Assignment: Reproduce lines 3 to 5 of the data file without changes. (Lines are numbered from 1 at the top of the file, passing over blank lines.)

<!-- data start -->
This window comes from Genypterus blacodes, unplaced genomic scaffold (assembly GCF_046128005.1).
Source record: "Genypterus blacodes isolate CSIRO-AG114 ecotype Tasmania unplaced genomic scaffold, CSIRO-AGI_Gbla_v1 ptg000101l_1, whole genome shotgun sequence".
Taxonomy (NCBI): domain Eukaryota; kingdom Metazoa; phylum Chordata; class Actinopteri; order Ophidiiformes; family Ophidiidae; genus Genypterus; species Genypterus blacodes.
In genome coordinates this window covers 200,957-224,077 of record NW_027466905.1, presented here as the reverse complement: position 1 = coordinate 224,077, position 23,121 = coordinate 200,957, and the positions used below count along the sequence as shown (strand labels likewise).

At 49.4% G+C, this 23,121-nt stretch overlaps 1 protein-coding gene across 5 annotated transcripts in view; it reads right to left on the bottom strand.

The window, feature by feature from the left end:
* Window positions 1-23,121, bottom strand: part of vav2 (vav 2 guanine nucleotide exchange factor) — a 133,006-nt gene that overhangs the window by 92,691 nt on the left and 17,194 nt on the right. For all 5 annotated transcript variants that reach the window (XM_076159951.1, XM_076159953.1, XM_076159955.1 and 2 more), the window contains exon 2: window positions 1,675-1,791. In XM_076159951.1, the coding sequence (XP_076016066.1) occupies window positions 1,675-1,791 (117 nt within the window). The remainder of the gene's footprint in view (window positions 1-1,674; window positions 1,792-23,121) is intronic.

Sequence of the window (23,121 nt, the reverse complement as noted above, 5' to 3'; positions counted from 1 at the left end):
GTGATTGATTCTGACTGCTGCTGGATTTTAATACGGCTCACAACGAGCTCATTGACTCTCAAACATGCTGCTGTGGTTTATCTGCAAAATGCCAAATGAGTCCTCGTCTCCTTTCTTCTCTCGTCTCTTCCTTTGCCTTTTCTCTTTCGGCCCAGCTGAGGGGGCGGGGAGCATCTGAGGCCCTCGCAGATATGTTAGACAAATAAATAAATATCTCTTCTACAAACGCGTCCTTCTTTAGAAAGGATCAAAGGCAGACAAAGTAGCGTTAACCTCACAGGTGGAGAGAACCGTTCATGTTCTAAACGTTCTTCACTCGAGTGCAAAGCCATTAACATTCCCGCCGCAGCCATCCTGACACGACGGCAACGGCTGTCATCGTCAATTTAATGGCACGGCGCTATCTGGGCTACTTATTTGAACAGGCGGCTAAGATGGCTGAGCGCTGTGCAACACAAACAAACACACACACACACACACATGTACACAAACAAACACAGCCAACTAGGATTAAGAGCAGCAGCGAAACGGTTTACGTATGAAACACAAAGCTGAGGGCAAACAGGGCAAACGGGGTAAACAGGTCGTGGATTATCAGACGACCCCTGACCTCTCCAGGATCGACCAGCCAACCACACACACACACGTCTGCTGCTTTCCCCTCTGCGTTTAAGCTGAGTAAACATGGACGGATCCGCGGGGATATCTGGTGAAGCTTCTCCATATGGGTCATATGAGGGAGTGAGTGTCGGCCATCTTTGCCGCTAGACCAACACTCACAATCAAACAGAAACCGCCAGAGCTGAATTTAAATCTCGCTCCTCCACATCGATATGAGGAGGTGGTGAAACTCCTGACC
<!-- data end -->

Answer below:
Taxonomy (NCBI): domain Eukaryota; kingdom Metazoa; phylum Chordata; class Actinopteri; order Ophidiiformes; family Ophidiidae; genus Genypterus; species Genypterus blacodes.
In genome coordinates this window covers 200,957-224,077 of record NW_027466905.1, presented here as the reverse complement: position 1 = coordinate 224,077, position 23,121 = coordinate 200,957, and the positions used below count along the sequence as shown (strand labels likewise).

At 49.4% G+C, this 23,121-nt stretch overlaps 1 protein-coding gene across 5 annotated transcripts in view; it reads right to left on the bottom strand.